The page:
Few shirt numbers come with such prestige as the iconic number 10.
Greats of the game have all adorned the shirt for club or country respectively, and whilst other numbers each have their own illustrious history, perhaps no shirt has such historic mystique as the ten shirt.
Throughout Premier League history we’ve seen some true stars of the game adorn the number, and we’ve decided to look at some of best the division has ever seen.
Here are six of the best number 10’s in Premier League history…
Regarded as one of the greatest players in Arsenal’s history following an 11-year career in North London that delivered three Premier League titles and four FA Cups, the Dutchman was a classy operator who often displayed performances of technical brilliance.
Bergkamp would win a PFA Player of the Year and Football Writer’s Footballer of the Year double as Arsenal secured a domestic double in 1998, before being part of the side which achieved the same feat four years later.
A key figure once more in the club’s famed unbeaten season to secure a third league title in 2004, his partnership with Thierry Henry was iconic in one of the greatest domestic sides English football has seen.
A host of brilliant individual goals add to his reputation as a Premier League great, Bergkamp retiring in 2006 after an Arsenal career which saw him score 120 goals in 423 appearances and produce a host of memorable moments.
Bursting onto the scene as a precociously talented teenager, former Liverpool forward Michael Owen would develop a reputation as one of Europe’s deadliest forwards during a memorable spell on Merseyside.
Possessing electric pace and an ice-cold temperament in front of goal, Owen would win back-to-back Premier League Golden Boots before his 20th birthday, being named as the Premier League Player of the Season in the process.
His finest season perhaps came in 2000/01, where he scored 24 goals in all competitions to help Liverpool to a treble of cup wins, including scoring a late brace to secure victory over Arsenal in the FA Cup final.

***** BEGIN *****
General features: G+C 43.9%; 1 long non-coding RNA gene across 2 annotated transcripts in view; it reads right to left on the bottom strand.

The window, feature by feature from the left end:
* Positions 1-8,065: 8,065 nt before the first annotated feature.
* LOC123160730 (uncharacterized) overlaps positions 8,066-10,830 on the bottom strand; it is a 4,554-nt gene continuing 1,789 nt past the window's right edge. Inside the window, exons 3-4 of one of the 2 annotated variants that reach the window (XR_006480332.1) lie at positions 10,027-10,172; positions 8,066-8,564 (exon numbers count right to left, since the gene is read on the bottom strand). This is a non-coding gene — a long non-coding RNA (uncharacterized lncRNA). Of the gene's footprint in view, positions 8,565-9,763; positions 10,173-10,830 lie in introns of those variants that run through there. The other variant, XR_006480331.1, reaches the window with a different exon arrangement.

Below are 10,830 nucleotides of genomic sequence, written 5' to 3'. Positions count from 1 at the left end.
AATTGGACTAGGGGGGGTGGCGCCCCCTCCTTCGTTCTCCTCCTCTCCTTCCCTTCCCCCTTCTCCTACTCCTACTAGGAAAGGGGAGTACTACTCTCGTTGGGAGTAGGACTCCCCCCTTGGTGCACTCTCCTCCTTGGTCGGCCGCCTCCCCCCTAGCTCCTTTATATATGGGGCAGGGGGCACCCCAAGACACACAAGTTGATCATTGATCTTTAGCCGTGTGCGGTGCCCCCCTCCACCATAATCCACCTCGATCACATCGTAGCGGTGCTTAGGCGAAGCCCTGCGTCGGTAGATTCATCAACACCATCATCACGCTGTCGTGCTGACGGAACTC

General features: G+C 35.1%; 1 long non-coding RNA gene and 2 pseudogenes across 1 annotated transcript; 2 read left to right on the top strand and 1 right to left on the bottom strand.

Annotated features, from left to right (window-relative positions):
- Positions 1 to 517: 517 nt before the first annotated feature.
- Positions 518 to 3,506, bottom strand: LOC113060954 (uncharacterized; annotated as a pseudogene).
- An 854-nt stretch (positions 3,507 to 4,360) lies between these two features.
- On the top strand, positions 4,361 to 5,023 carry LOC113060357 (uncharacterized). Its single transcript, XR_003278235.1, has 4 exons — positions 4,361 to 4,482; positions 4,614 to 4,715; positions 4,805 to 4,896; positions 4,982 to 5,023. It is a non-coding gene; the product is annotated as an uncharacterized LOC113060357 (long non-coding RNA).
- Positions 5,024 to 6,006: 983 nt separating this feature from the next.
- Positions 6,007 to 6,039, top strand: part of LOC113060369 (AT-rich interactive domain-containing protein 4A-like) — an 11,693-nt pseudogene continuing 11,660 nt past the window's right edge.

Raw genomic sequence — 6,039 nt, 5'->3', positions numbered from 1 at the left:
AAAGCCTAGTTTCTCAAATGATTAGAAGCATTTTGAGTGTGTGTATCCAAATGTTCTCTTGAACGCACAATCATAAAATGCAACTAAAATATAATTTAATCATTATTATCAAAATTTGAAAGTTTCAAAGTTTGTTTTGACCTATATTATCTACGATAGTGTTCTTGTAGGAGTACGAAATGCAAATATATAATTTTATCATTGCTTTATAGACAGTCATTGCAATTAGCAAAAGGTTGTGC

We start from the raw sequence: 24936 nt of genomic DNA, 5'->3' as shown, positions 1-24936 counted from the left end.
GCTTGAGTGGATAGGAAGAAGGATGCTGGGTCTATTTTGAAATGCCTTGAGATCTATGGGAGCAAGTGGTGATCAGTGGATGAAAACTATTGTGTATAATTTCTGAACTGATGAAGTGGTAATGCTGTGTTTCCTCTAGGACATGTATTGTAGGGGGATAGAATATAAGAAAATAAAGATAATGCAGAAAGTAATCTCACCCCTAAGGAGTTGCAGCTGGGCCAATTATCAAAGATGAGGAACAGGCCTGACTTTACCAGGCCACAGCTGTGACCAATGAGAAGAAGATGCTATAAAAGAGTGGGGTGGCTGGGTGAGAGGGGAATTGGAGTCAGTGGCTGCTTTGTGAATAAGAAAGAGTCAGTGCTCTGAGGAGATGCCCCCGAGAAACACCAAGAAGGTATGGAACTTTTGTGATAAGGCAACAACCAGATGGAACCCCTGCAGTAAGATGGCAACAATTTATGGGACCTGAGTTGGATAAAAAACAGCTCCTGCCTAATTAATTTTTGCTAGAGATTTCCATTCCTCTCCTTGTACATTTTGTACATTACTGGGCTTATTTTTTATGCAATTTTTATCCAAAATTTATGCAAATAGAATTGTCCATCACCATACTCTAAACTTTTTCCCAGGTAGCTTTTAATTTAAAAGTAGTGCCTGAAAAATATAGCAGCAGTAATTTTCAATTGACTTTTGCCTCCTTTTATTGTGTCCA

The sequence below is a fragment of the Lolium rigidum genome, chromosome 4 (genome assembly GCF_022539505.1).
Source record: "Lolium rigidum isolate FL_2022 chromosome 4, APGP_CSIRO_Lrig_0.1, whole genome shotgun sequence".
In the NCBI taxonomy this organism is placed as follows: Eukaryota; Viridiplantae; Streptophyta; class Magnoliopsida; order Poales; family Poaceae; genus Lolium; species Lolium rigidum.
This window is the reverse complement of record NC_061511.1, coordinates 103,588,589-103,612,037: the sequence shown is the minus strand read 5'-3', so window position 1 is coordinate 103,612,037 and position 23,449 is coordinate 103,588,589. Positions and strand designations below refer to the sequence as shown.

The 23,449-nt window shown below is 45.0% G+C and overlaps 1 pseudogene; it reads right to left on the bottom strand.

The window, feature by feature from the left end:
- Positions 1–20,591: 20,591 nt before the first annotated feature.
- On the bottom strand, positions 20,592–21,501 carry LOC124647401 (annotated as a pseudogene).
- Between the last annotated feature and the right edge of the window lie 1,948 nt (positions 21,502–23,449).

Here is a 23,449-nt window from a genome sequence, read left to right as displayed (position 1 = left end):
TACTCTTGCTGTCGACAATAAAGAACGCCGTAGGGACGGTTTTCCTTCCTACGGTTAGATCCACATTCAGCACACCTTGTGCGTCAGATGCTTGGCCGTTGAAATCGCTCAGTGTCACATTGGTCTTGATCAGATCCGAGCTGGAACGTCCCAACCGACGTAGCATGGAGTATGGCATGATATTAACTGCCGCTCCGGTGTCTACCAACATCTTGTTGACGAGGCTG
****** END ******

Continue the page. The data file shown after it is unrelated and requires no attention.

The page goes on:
He would be named as the recipient of the Ballon d’Or later that year, the last Englishman to have won the award and the second youngest in history after Brazilian great Ronaldo.
Owen would ultimately leave Liverpool for Real Madrid in 2004, before returning to the Premier League for spells at Newcastle, Manchester United and Stoke, though injuries decimated his latter career that had sparkled so brightly in its infancy.
He is one of just nine players to have scored over 150 Premier League goals.
Ruud van Nistelrooy
One of a number of Europe’s elite finishers plying their trade in the Premier League in the early noughties, Van Nistelrooy enjoyed a prolific five-year spell at Manchester United between 2001 and 2006.
The archetypal penalty box poacher, the Dutchman would score 150 goals in just 210 appearances for the club in all competitions, becoming their record goalscorer in European competition and winning a host of individual accolades.
Named as the PFA Player of the Year in his debut season at Old Trafford, the former PSV forward would be named Premier League Player of the Season the following year after firing Sir Alex Ferguson’s side to the title and winning the division’s Golden Boot.